Where Milan - - SHOPPING -


If you ac­cess corso Ver­celli start­ing from pi­az­zale Baracca, at build­ing num­ber 1 you will find a Mont­blanc bou­tique, home to high qual­ity beau­ti­fully fash­ioned time­pieces and writ­ing in­stru­ments. While in the area, should you de­cide to pick up a new pair of uber-glam sunglasses, at num­ber 5 corso Ver­celli, Sal­moiraghi e Vi­ganò awaits you. One of the best-known op­ti­cians in Italy, it boasts as many as 500 sales points scat­tered across the coun­try. Just a lit­tle fur­ther on, at num­ber 19, your new sunglasses are likely to pro­tect you from the glit­ter­ing win­dow dis­plays of Luigi Verga Orologi, his­toric, high-class watch­mak­ers. While on the sub­ject of lux­ury, from num­ber 11 on­wards you will find a real mini-haven of el­e­gance, mainly for men and mainly made-to-mea­sure. The stores lo­cated here range from

De Molfetta, the go-to shop for ex­pertly hand­made shirts and fash­ion-for­ward men’s knitwear to Luca Calza­ture, a ref­er­ence point since 1968 for ar­ti­sanal footwear: all the beauty of Ital­ian qual­ity com­bined with the lux­ury of per­son­al­iza­tion and hun­dreds of models from among which to choose. At num­ber 23 you can also find Brian &

Barry (which, in spite of its name, is a 100% Ital­ian brand, cur­rently at the top of its form, as shown by its new, lav­ish mega­s­tore in San Ba­bila) and Boggi Mi­lano, a sure­fire choice for men’s cloth­ing where you can take ad­van­tage of the dis­counts re­served for you as a reader of Where®.


On reach­ing pi­azza Wag­ner, you can make a small di­ver­sion in dis­cov­ery of via Belfiore, even less touristy and, there­fore, even more sug­ges­tive. And yet, even here, sev­eral of the most pres­ti­gious brands make an ap­pear­ance, in quick suc­ces­sion. For a luxe pit-stop, at num­ber 18, you’ll find one of the most iconic Ne­spresso points in the city. Now that you’re feel­ing a lit­tle more en­er­gized, you can re­turn to the heart of Ital­ian crafts­man­ship: in a sin­gu­lar “duel” two dif­fer­ent ar­ti­sanal shoe shops stand one next to the other, both boast­ing a sto­ried past and the guar­an­tee of Ital­ian ar­ti­sanal ex­cel­lence. It’s up to you to choose be­tween one of the two, ei­ther Calza­ture Belfiore, hand­crafted shoes since 1950, or Calza­ture Car­di­nale, a small fam­ily-run business since 1977. On the con­trary, at num­ber 6, you’ll find Mor­tarotti, a cult des­ti­na­tion of Mi­lanese style car­ry­ing the cre­ations of the best Ital­ian fash­ion brands.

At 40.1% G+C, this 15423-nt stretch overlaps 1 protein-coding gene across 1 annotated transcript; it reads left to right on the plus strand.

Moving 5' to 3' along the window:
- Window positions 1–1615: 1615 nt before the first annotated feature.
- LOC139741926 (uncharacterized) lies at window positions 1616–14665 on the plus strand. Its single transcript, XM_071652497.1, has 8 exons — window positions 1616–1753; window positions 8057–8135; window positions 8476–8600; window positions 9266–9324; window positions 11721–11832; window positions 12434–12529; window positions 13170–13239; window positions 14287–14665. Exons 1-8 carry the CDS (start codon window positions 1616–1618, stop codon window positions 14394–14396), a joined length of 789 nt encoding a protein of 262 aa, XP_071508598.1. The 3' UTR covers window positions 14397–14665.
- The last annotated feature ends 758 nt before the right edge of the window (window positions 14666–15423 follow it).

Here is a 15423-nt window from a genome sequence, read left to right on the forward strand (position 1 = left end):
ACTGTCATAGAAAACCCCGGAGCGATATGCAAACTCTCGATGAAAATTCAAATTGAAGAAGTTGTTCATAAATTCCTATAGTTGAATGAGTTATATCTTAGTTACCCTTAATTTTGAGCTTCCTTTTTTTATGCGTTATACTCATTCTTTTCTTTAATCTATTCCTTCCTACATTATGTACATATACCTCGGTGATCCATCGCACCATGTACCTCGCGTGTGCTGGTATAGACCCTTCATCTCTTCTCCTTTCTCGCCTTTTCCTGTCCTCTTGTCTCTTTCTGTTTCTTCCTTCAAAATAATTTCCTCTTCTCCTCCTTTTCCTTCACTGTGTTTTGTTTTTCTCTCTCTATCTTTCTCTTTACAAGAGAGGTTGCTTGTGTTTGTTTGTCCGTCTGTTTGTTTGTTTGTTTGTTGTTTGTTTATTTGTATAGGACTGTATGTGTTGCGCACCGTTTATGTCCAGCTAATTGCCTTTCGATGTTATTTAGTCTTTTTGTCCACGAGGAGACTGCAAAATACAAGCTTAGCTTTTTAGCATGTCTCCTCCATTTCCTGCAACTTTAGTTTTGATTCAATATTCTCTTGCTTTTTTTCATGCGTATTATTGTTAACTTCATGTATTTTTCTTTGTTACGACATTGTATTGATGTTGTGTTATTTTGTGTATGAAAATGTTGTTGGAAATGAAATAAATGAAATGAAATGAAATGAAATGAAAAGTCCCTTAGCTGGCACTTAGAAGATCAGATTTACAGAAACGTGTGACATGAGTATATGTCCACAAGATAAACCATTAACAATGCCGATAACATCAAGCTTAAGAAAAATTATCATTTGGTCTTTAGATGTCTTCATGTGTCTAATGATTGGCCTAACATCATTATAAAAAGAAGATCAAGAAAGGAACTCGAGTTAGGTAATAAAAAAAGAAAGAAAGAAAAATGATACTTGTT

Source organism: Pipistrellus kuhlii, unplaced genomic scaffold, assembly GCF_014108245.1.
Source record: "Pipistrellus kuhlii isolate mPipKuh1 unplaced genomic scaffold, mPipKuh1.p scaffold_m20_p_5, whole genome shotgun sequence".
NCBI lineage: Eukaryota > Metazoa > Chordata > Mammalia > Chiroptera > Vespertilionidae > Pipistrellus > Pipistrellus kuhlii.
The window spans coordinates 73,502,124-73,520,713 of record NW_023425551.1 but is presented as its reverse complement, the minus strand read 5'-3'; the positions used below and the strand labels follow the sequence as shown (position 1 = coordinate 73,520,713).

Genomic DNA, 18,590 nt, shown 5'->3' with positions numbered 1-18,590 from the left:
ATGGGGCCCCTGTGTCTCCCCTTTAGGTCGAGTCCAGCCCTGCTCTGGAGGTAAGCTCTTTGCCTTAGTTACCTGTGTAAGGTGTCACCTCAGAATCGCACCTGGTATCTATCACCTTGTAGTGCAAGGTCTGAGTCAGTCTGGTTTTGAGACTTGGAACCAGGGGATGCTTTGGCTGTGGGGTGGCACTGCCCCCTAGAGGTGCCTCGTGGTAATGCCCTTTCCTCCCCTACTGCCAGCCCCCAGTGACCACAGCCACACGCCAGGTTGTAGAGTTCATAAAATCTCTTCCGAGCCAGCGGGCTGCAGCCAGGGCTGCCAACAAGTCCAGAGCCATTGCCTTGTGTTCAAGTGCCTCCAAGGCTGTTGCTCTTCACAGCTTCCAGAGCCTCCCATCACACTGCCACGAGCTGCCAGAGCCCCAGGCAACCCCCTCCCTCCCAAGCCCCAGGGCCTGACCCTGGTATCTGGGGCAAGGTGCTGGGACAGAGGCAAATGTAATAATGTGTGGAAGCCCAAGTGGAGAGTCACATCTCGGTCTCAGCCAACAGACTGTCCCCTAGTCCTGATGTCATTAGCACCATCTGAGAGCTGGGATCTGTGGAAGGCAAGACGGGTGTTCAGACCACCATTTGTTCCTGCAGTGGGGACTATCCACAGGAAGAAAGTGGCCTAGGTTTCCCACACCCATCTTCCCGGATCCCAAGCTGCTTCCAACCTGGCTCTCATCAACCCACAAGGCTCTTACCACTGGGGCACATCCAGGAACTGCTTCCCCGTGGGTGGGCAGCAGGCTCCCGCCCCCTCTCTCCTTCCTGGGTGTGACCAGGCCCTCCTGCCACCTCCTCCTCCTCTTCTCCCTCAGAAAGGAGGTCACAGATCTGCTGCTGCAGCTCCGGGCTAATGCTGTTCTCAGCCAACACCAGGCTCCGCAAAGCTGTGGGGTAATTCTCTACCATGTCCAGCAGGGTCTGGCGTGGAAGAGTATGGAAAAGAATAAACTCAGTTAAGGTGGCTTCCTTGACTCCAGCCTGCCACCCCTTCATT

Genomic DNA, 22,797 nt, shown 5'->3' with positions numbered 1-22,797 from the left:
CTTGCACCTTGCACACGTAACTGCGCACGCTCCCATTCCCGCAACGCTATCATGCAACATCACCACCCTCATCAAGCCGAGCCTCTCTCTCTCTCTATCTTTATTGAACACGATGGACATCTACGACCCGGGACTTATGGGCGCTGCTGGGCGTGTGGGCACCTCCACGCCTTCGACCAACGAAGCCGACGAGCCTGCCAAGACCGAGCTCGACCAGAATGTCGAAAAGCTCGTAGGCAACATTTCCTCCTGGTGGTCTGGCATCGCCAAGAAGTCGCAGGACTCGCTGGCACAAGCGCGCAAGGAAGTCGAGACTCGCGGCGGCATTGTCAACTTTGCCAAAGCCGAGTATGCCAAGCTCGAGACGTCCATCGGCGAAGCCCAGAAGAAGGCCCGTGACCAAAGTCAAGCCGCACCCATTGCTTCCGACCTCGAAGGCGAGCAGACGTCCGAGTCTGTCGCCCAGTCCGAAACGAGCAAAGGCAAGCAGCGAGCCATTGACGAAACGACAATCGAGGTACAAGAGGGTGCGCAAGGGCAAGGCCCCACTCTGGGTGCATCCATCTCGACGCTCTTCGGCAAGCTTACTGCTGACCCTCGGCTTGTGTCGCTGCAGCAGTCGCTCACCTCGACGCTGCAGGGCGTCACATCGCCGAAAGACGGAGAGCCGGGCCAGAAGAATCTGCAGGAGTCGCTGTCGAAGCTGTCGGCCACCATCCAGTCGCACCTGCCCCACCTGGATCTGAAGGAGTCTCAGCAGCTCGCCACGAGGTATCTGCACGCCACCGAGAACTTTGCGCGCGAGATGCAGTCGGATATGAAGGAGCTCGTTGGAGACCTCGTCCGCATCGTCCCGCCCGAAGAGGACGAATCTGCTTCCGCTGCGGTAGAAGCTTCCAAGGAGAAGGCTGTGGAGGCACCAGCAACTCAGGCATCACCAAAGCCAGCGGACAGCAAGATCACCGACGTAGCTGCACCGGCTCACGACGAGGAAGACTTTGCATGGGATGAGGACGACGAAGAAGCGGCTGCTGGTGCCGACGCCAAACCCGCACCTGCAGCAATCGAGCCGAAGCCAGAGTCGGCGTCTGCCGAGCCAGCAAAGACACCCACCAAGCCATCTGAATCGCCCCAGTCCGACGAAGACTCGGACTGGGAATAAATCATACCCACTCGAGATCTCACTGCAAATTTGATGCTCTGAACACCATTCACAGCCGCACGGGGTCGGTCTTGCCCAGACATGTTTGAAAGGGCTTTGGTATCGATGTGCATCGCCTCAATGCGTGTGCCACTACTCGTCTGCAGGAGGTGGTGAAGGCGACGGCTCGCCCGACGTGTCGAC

By re­trac­ing your foot­steps, you’ll find your­self back in corso Ver­celli, where you can browse the other side. Start­ing from the other end, you’ll find Coin, the up­mar­ket de­part­ment store stock­ing a good col­lec­tion of most of what you have seen un­til now. Fur­ther on, at num­ber 14, you’ll find yet another clas­sic of Made-in-Italy, i.e. Geox, which dou­bles up just a lit­tle fur­ther on down the road at num­ber 8, with its up­mar­ket cousins Fay, Ho­gan and Tod’s. Al­ways at num­ber 8, there’s also

Na­dine, an Ital­ian chain of women’s fash­ion cloth­ing. If chil­dren are your tar­get, make a small de­vi­a­tion into the par­al­lel of via Ra­sori, where, at num­ber 4, you’ll find a de­lec­ta­ble bou­tique, sim­ply spilling over with sur­prises,

So­phiePetit. And while you’re here, bear in mind that there’s another gem, whose “toys”, in this case, are more likely to ap­peal to the ladies: Martino & Maz­zolini, at num­ber 8, is an in­trigu­ing gold­smith’s work­shop that cre­ates bronze jewellery us­ing an an­cient tech­nique that has al­most dis­ap­peared. Fi­nally, walk­ing to­wards Sant'Am­bro­gio, don't miss a visit to the famed Bel­gian choco­late ate­lier Neuhaus Maître Cho­co­latier.


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